Apocrypha may have different meanings depending on how it is applied to the Old or New Testaments and whether it is being used by Catholics, Protestants or Orthodox Christians. For the most part, the term apocrypha refers to any collection of scriptural texts that falls outside the canon. Since most English language bibles are from non-Orthodox sources, they sometimes are subtitled with Apocrypha meaning that it includes the Old Testament, so called Deuterocanonical Books that in the Orthodox Church are considered to be genuine parts of the Bible.
The Apocrypha/Deuterocanonical Books are books of the Old Testament that are accepted by the Orthodox Christian Church but are not accepted by Protestants as part of its official canonical contents, but of close association with the Bible.
The word Deuterocanonical comes from the Greek words Deutero and canona meaning "second canon." The word apocrypha comes from the Greek word ἀπόκρυφα, meaning "hidden." They are included in the Orthodox Bible because they were included in the Septuagint which was in use at the time of Jesus, and the authors of the New Testament. They are not called apocrypha by the Orthodox Church.
The Books of the so called Apocrypha
- I Esdras
- The portion of II Esdras called the "Prayer of Manasseh"
- Portions of Esther
- Wisdom of Solomon
- Wisdom of Sirach (Ecclesiasticus)
- Epistle of Jeremiah
- The portions of Daniel:
- Psalm 151
- I Maccabees
- II Maccabees
- III Maccabees
- IV Maccabees
The Psalms are also numbered and divided up differently.
The Apocrypha in Roman Catholicism and Protestant churches
In an Orthodox Bible there are 49 books in the Old Testament canon. Roman Catholics only accept seven so called Deuterocanonical books, so their Old Testament has a total of 46 books (sometimes counted as 47). Because Protestants mistakenly reject the Septuagint altogether, their Old Testament canon has only 39 books.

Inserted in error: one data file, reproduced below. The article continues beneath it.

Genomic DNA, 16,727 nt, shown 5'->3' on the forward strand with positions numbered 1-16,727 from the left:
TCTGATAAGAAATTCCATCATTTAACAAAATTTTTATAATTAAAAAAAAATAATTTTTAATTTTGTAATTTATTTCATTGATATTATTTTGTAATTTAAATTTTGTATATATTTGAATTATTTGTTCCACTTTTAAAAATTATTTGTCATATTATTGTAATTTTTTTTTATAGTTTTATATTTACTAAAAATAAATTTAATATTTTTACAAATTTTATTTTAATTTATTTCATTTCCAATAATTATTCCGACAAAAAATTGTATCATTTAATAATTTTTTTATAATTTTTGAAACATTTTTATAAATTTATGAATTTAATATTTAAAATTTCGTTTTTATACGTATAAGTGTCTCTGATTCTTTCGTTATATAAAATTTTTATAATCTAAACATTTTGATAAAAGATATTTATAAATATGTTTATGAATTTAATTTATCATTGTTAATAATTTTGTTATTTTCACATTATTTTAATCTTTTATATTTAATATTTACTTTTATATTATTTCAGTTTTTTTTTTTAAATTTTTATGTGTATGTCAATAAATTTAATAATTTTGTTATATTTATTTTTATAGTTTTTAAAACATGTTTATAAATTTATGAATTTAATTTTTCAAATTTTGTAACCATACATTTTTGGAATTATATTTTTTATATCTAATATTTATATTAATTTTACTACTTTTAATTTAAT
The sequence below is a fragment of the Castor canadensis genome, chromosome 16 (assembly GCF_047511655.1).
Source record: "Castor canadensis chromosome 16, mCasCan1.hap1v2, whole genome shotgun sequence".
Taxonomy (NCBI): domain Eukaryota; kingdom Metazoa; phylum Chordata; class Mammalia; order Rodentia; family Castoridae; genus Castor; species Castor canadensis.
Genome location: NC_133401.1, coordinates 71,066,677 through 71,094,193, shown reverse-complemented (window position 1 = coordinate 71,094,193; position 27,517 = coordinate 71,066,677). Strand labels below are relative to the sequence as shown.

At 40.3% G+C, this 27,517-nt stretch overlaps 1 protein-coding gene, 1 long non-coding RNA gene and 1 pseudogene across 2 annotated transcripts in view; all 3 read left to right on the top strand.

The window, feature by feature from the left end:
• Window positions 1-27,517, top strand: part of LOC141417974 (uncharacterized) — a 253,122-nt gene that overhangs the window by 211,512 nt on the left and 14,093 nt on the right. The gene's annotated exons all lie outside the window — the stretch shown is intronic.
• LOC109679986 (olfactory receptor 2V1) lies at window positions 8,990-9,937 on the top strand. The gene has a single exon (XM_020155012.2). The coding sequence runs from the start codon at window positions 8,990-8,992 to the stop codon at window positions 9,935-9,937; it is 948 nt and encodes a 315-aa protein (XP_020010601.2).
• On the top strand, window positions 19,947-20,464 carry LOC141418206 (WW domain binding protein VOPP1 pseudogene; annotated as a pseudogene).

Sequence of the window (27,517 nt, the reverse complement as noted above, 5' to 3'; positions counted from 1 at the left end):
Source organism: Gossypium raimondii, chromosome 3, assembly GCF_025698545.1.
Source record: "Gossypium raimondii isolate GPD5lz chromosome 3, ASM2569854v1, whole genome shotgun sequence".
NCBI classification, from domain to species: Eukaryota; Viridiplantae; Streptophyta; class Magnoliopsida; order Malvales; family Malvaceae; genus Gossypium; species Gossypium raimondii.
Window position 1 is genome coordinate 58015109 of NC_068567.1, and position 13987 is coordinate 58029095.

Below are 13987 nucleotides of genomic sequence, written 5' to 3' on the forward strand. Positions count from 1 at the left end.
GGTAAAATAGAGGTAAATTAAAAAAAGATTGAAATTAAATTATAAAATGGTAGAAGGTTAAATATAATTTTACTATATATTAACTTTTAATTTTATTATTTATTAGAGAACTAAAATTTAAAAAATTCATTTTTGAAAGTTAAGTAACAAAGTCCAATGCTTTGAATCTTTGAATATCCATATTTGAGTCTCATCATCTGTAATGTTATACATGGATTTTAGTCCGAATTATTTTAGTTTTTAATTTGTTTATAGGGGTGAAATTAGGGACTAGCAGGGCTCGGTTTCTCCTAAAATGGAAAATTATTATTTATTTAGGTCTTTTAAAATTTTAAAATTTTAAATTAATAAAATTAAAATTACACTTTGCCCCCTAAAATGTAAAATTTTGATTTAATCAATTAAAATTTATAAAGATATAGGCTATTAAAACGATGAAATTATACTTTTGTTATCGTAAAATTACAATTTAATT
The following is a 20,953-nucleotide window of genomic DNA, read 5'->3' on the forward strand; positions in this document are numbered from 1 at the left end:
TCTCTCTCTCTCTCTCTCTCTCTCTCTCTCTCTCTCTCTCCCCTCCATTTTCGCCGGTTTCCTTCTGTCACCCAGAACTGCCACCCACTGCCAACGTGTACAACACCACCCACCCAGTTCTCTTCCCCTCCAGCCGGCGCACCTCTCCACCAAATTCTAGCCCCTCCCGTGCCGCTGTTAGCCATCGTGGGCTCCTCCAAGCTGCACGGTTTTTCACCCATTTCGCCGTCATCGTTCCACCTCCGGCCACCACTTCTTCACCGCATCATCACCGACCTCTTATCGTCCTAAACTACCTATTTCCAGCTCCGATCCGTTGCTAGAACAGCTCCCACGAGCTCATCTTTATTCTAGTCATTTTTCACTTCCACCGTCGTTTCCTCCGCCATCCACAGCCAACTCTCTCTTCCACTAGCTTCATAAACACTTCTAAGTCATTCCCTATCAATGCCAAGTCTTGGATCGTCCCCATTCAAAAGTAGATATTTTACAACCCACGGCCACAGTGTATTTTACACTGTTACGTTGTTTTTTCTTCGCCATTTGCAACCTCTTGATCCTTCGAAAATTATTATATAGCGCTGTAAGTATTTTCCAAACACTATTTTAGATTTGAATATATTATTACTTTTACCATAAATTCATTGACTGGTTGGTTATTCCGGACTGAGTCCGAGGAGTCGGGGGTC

Books of the apostolic times that were not included in the canon of scripture, but may have reputed apostolic or prophetic authorship, are called Apocryphal. These writings of the early Christian church give accounts of the teachings of Jesus, aspects of the life of Jesus, accounts of the nature of God, or the teachings of his apostles and of their lives. These writings often have links with those books which are regarded as canonical. According to Orthodox teaching they may be read for personal edification but are not authoritative for doctrine.
At the turn from the first century, many false writings about Christ were produced. These were the so-called apocryphal writings (not to be confused with the Old Testament apocrypha), also called pseudoepigrapha. These false writings carried the names of the apostles and introduced into Christian circles many fanciful and legendary stories about the childhood of Christ, the life of the Virgin Mary and the activities of the apostles.
With the pseudoepigrapha, there also appeared the false teachings of gnosticism, the Christian heresy which transformed Christianity into a kind of spiritualistic, dualistic, intellectualistic philosophy. The Christians of the Orthodox faith had to contend with these false teachings.
- The Old Testament Apocrypha - St. Tikhon's Monastery
- What are the Apocrypha and the Da Vinci Code Claims? (GOARCH)
- The Orthodox Faith